The era of mass production and consumption may be ending as a result of cheap information transfers. It is now possible to attach a lot of information about individuals to transactions at distance. For example, keeps a record of every book I have bought from them and they make recommendations for new purchases on this basis. This is similar to the small bookseller who reserves a book for a favorite customer, but it all takes place anonymously at distance. Some firms are already moving towards a system known as Customer Relationship Maintenance (CRM) based on data banks that know no limit in scope. This enables them to target buyers who generate above average revenues, to remind them of the need to buy something for their wife’s birthday and so on. Nowhere has this process gone further than in the market for personal credit. A generation ago I relied on the bank manager to extend my purchasing power through making an overdraft available. Now the number and variety of financial instruments on offer is growing exponentially and these are often customized to my personal needs. The trend is definitely to restore personal identity to what were until not long ago largely impersonal contracts. Of course, rich and powerful organizations have access to huge processors with which to manipulate an often unknowing public. But at the very least, for many people, these developments have introduced new conditions of engagement with the impersonal economy. What matters is to recognize that the line between personal and impersonal society is shifting, with significant implications for individual and collective agency.

Money may seem to be the problem, but it is also the solution. We have to find ways of organizing markets on the basis of equal exchange and that means detaching the forms of money from the capitalist institutions that currently define them. Instead of taking money to be something scarce beyond our control, we could begin to make it ourselves as a means of accounting for those exchanges whose outcomes we wish to calculate. Money would then become multiple sources of personal credit, building on the technology that has already given us plastic cards. All of this stands in stark contrast to state-made money, where citizens belong to one national economy whose currency is monopolized by a political class claiming the authority of representation to manage its volume, price and allocation.

The original title of my book on money in the digital revolution (and now of my website) was The Memory Bank. Memory banks are, of course, found in computers; but banks are, for most people, places to store money. The idea of a ‘bank’ is the stability of deposits relative to fast-moving flows, whether of water, money or information. The line between the exchange of objects by means of money (markets) and the exchange of meanings through words and signs (language) is becoming blurred. Money is becoming information and information money. This provides us with an opportunity to reassess the positive relationship of money to culture and civilization. For the memory bank of my title is money itself. I argue that the origins of the institution in Europe drew a firm association between money and collective memory. The formation of a global communications network in our time leads us to recall this semantic connection, just as the developments I envisage would emphasize money’s function as a means of remembering.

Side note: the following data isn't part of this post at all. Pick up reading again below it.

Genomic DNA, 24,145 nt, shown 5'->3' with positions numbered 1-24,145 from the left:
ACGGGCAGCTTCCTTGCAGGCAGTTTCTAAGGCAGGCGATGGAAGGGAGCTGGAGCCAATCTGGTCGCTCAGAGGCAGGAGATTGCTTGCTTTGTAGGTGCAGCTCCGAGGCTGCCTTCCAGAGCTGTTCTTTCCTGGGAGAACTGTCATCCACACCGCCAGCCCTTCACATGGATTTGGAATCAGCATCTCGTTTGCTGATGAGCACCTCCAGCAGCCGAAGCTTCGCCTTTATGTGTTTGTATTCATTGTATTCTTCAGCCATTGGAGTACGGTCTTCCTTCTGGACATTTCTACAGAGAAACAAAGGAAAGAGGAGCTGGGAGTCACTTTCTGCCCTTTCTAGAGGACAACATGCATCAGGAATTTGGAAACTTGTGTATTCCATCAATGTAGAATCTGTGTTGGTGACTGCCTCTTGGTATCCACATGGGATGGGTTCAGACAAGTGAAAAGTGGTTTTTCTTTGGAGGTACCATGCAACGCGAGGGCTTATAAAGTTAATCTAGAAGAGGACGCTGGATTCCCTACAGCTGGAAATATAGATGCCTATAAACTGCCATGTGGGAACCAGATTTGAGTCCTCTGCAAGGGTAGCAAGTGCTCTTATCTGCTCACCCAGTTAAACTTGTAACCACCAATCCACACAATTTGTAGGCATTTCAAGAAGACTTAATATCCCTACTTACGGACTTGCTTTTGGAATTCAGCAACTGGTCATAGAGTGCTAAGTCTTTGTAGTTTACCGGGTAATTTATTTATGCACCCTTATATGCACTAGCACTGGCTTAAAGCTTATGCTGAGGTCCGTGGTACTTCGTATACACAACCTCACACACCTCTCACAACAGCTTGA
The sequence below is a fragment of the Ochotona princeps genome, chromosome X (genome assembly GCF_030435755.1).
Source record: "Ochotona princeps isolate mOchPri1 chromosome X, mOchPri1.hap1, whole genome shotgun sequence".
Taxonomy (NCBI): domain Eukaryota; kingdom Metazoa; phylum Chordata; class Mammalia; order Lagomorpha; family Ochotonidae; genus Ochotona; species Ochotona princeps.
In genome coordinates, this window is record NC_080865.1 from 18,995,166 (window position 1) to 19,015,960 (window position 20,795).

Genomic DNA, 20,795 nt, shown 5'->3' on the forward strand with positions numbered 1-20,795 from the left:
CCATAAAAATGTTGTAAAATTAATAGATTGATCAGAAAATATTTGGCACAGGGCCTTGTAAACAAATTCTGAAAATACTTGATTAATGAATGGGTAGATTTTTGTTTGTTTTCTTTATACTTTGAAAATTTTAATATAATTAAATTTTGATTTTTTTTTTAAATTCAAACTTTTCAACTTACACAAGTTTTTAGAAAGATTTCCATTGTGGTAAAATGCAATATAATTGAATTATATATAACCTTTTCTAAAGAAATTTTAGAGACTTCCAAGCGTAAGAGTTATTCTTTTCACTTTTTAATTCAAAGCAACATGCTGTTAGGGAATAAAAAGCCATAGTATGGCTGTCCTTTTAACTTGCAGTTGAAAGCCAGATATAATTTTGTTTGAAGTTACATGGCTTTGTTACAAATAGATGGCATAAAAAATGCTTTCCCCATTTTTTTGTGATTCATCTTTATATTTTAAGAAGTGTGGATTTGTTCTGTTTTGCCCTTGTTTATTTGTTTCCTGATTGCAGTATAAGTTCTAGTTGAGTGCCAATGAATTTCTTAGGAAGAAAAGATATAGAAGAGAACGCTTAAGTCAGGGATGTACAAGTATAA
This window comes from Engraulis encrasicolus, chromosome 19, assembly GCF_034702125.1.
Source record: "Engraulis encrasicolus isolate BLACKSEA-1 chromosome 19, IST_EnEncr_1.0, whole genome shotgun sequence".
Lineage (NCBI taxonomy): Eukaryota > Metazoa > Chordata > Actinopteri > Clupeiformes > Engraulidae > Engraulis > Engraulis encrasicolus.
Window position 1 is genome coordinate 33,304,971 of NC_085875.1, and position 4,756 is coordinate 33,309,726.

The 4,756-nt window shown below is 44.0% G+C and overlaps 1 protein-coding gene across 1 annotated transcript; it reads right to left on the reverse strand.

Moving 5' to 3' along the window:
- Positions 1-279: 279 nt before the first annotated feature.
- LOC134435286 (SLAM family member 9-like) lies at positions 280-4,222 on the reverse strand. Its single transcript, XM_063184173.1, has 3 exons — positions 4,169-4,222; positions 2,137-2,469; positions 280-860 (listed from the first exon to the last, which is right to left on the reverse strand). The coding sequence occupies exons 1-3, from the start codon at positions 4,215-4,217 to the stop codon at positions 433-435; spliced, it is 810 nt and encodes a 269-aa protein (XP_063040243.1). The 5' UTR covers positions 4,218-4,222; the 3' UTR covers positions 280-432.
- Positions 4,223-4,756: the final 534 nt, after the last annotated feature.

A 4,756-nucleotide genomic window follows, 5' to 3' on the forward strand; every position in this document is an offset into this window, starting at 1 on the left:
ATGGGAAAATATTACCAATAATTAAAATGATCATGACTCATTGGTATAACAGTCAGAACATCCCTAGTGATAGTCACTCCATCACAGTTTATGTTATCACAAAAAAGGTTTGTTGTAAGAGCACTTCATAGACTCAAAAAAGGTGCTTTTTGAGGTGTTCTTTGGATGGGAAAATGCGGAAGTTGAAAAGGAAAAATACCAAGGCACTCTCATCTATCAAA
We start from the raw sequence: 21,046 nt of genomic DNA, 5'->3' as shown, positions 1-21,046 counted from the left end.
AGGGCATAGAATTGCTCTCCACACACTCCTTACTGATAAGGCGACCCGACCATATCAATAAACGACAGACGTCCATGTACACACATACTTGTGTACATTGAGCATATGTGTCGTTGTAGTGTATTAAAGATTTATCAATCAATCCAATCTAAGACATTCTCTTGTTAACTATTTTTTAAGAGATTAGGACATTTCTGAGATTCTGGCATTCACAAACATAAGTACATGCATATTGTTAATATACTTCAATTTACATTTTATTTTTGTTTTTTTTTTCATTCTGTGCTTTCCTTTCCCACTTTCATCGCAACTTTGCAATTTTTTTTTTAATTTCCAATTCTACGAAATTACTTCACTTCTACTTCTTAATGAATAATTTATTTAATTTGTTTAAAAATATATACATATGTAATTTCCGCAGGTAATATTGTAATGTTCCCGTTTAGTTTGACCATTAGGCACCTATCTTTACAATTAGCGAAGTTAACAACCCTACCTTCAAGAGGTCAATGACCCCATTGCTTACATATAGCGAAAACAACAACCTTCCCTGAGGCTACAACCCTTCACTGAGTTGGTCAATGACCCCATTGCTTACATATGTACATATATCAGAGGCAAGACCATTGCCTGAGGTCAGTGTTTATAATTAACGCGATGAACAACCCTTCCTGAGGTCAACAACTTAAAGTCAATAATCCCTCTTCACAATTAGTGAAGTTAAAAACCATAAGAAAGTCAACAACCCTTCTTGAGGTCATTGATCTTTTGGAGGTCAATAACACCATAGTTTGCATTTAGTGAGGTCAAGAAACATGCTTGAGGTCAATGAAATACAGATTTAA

The digital revolution is driven by a desire to replicate at distance or by means of computers experiences that we normally associate with face-to-face human encounters. All communication, whether the exchange of words or money, has a virtual aspect in that symbols and their media of circulation stand for what people really do for each other. It usually involves the exercise of imagination, an ability to construct meanings across the gap between symbol and reality. The power of the book depended on sustaining that leap of faith. In that sense, capitalism was always virtual. Indeed Marx tried to show how the power of money was mystified through its appearance as things (coins, products, machinery) rather than as relations between living people. Both Marx and Weber insisted that capitalists sought to detach their money-making activities, as far as possible, from real conditions obstructing their purposes. Money-lending, the practice of charging interest on loans without any intervening act of production or exchange, is one of the oldest forms of capitalism. So the idea of the money circuit becoming separated from reality is hardly new. The point of the virtual is abstraction and this is a function of the shift to ever more inclusive levels of exchange, to the world market as the frame for economic activity rather than the nation-state. But more abstract forms of communication allow real persons to be involved with each other at distance in very concrete ways. The idea of ‘virtual reality’ expresses this double movement: on the one hand machines whose complexity their users cannot possibly understand, on the other live experiences ‘as good as’ real. It is the same with money. Capitalism has become virtual in two main senses: the shift from material production (agriculture and manufacturing) to information services; and the corresponding detachment of the circulation of money from production and trade. Since the invention of money futures in 1975, the world market for financial instruments has mushroomed to the point where less than 1% of the money traded internationally is used to buy goods and services; the rest is just money in one form being exchanged for money in another. And this money market, sometimes referred to just as ‘the markets’, is largely unregulated by political institutions.